In a fundamental change, investors and analysts are beginning to look at bank stocks as growth stocks rather than cyclicals.
Some say this new focus is behind the surprising strength of bank stocks this month, when many investment pros expected banks to give back some of their stunning first-half gains.
Instead of falling, bank stocks have slightly outpaced the overall markets so far in September, after outperforming the Standard & Poor's 500 by a significant margin in the first half of the year.
Though bank mergers drove much of the rise, the persistent strength of bank stocks signals there may be more to the sector's strength than just takeover plays.
On Wednesday the American Banker index gained 0.55%, while the S&P 500 fell 0.06%. The bank rally was led by the large capitalization banks and money centers, not seen as takeover plays. On Thursday, the S&P index of major banks rose tktk%, while the S&P 500 rose tktk%.
"There is a lot of reason to be in banks because of pure fundamentals," said Robert Bonelli, who manages a bank fund at Ernst & Young, a New York broker dealer where he is also chief financial officer.
"Acquisitions aside, there is every reason to look at bank valuations and say they are still not near historical highs. We could see sustainable earnings growth of 15% per year for the next three years."
Among these strong fundamentals are high reserve coverage, strong loan- to-deposit ratios, and low levels of nonperforming assets, he said.
Perhaps most important, earnings look to be strong in the third quarter yet again, Mr. Bonelli said. This year banks should earn $47 billion, he said, and next year, with a full year of Federal Deposit Insurance Corp. premium cuts in effect, banks could earn more than $50 billion.
Before 1990, the industry's annual earnings were in the $20 billion range, he said.
Another bank booster is David Sloan, a fund manager with SIFE Trust Fund in Walnut Creek, Calif.
Banks have a good dividend yield, the cash flows are strong, and in light of low interest rates, there should be few earnings surprises, he said.
Inflation looks tame and there is a good prospect of sustainable moderate growth, he said. "In other words, we are looking at a great environment for banks," he said. "As a result, money managers are holding onto their bank stocks, and not selling them."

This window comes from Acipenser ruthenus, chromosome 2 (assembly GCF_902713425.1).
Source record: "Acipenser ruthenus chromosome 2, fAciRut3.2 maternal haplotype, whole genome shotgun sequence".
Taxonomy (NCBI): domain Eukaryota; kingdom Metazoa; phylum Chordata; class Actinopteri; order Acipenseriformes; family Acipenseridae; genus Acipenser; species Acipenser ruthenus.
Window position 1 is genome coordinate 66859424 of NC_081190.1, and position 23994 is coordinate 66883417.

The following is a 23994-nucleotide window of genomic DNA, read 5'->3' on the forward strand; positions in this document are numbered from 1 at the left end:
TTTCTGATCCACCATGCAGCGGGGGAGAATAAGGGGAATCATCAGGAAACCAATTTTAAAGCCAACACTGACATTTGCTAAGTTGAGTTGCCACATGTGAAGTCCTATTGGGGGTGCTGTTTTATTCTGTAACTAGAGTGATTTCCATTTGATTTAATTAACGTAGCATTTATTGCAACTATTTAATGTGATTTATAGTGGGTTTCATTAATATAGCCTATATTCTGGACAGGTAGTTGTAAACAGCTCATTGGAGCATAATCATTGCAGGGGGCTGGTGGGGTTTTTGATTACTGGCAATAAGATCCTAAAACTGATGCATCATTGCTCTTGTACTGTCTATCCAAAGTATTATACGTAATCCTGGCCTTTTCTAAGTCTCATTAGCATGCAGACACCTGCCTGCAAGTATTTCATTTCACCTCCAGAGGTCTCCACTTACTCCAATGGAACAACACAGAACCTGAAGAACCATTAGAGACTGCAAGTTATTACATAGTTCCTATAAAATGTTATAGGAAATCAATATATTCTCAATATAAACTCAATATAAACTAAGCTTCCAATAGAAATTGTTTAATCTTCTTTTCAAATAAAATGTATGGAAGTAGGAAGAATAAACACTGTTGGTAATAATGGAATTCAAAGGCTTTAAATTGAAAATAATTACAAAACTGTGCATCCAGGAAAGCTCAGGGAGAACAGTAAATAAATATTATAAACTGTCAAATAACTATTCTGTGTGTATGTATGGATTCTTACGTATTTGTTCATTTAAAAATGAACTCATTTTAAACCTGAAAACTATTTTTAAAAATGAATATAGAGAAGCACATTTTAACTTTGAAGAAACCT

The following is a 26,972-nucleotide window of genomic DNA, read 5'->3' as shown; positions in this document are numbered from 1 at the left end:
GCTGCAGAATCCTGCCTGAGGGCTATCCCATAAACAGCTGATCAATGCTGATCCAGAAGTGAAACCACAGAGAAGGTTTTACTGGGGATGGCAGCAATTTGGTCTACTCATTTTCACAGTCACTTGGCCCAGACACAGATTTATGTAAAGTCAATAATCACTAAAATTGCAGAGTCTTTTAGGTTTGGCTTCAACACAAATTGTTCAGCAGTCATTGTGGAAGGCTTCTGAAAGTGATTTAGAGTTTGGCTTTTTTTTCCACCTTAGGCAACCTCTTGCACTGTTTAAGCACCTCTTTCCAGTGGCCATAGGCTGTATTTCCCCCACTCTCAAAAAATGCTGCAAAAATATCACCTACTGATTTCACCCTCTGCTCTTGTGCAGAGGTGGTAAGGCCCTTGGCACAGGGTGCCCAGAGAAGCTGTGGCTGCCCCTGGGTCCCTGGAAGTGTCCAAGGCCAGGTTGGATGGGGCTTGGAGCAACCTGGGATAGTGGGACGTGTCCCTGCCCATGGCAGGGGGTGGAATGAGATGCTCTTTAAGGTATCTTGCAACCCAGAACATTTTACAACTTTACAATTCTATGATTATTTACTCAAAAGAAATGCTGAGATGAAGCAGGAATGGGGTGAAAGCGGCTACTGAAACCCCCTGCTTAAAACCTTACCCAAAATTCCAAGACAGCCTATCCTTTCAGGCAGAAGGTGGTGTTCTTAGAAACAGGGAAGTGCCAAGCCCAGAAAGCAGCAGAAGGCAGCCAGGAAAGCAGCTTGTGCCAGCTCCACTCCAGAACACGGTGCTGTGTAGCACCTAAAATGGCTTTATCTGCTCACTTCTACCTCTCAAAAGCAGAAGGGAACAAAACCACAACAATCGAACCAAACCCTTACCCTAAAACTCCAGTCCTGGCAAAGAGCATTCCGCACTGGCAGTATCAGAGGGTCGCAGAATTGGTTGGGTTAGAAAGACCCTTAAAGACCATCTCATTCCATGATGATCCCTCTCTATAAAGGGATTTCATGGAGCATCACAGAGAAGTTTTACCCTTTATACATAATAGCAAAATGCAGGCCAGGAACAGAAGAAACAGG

Indeed, all evidence seems to suggest they are still buying. The American Banker index is up 39% for the year, indicating this could be one of the rare years in which the second-half performance of bank stocks does not pale in comparison to the first half.
However, there are some storm clouds on the horizon.
If the yield curve flattens, net interest margins could compress and banks could get hurt, said Anthony Davis, a bank analyst with Dean Witter Reynolds Inc. Also, with 10 of the 25 largest banks in the country busy with pending mergers, additional activity seems likely to taper off.
Others have said bank stocks have risen too far and too fast, so they are no longer selling at a significant discount.
Heine Securities investment pro Michael Price has all but abandoned the sector except for a handful of large holdings. And John Neff, the fabled fund manager at Wellington Management, earlier this year cut his bank holdings to 30% from 37%.
Nonetheless, even Mr. Davis, despite his hesitations, said it is important now to distinguish between bank stocks, and not just tag them all as cyclicals tied to the direction of interest rates.
In trading Thursday, shares of Union Bank, San Francisco, fell tktk to tktk after it announced it would acquire Bank of California. Bank of California shares rose tktk to tktk.